In the introduction to his translation of the Śālistambha Sūtra, Ross Reat, by noting parallels between the Śālistambha Sūtra and the Mahāta hāsankhaya Sutta states that the Śālistambha “points to a gradual development from a Theravāda formulation to later formulations.” Reat’s arguments contains several assumptions of a historiographical nature that should be examined more closely. One is the tendency within textual studies of Buddhism to assert that complexity necessarily follows from simplicity. A second is the assumption that what is now called the Pali Canon did not similarly undergo a process of textual development and that the Mahāta hāsankhaya Sutta as codified with the remainder of the Pali Canon is the same as the oldest Theravāda formulation of the same and hence necessarily predates the Śālistambha Sūtra. Given that the Pali Canon was not codified until the Buddhaghosa in the fifth century C.E. and the earliest Chinese version of the same is dateable to the third century of the common era, this statement is far from conclusive. Based on an analysis of the two texts, In this paper I will examine the degree to which these two assumptions made by Ross Reat adequately treat these two texts. I wish to argue that rather than having their basis in historical fact, these assumptions create historical fact, and thus should be more carefully evaluated by future scholars of our field.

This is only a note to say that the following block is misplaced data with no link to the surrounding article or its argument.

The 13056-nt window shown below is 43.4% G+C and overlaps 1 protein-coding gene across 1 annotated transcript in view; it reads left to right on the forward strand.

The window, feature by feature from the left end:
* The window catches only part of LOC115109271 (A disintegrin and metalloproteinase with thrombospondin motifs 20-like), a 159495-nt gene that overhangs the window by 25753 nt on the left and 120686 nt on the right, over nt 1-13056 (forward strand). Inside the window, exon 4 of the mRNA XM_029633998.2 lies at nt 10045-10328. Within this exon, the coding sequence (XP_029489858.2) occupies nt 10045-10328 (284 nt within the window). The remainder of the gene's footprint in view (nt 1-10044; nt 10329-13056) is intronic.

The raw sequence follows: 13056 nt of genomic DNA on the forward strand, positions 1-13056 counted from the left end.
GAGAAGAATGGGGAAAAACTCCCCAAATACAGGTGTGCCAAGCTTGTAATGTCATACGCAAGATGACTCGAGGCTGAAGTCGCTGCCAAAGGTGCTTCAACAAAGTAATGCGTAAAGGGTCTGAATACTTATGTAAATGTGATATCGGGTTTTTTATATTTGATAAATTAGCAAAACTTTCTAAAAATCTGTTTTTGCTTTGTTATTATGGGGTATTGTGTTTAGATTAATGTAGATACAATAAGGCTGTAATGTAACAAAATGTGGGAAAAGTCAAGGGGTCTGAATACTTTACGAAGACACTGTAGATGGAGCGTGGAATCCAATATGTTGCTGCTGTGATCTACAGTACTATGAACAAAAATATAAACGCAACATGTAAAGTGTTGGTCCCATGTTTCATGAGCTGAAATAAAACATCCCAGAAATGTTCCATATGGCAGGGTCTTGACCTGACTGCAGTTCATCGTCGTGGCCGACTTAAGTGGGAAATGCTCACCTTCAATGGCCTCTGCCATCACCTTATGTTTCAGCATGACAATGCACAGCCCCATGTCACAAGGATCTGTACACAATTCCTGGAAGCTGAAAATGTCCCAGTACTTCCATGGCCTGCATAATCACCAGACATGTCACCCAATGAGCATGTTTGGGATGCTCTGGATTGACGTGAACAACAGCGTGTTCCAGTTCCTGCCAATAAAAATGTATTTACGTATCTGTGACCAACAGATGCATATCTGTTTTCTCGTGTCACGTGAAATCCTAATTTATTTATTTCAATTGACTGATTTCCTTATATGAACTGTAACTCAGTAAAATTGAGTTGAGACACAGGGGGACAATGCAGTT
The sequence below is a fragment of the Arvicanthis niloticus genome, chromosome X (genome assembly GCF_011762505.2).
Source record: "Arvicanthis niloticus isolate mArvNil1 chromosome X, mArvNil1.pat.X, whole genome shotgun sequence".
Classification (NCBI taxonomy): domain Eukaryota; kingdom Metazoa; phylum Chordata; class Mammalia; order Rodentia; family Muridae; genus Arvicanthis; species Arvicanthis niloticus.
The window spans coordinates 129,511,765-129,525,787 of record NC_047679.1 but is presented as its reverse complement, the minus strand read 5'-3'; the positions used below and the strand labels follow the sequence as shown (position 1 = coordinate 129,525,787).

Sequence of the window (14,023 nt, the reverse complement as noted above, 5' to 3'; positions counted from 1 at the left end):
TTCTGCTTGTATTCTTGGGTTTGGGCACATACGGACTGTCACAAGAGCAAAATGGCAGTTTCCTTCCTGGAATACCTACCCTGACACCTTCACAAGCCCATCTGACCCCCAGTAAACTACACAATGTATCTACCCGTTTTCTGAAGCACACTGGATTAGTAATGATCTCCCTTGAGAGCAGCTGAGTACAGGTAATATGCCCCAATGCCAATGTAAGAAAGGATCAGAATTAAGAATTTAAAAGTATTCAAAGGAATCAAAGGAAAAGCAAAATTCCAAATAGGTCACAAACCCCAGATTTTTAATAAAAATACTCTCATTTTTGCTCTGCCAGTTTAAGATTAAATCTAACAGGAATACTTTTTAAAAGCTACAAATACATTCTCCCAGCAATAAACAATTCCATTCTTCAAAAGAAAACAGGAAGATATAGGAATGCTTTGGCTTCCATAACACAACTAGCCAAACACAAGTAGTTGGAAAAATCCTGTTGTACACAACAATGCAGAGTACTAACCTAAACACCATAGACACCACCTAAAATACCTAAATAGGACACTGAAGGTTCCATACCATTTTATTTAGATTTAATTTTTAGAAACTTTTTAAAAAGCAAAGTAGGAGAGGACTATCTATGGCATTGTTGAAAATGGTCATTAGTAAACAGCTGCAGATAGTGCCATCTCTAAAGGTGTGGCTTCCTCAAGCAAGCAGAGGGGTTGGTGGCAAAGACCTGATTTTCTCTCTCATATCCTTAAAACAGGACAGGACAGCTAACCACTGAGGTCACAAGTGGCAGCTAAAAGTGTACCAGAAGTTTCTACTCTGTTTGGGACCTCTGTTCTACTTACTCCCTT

Of ‘Quietism’ and Quietude: Religion and Politics in Nineteenth Century Bengal
Rajarshi Ghose: South Asian Languages and Civilizations, University of Chicago
In the nineteenth century, arguably the most significant religious movement amongst the South Asian Muslims was the Sufi movement of the Tariqah-i Muhammadiyah. Its adherents believed that nineteenth century Muslim society was caught in a deep crisis. As a political solution to that crisis, they resorted to covert activities and open warfare against the empires of the Sikh and the British. A base was set up for this purpose on the Afghanistan – North West Frontier Province border manned by recruits from all over South Asia. Very often from 1840s to 1870s, British political intelligence believed that the Tariqah-i Muhammadiyah was the principal threat to their Empire from within as Russia was from without.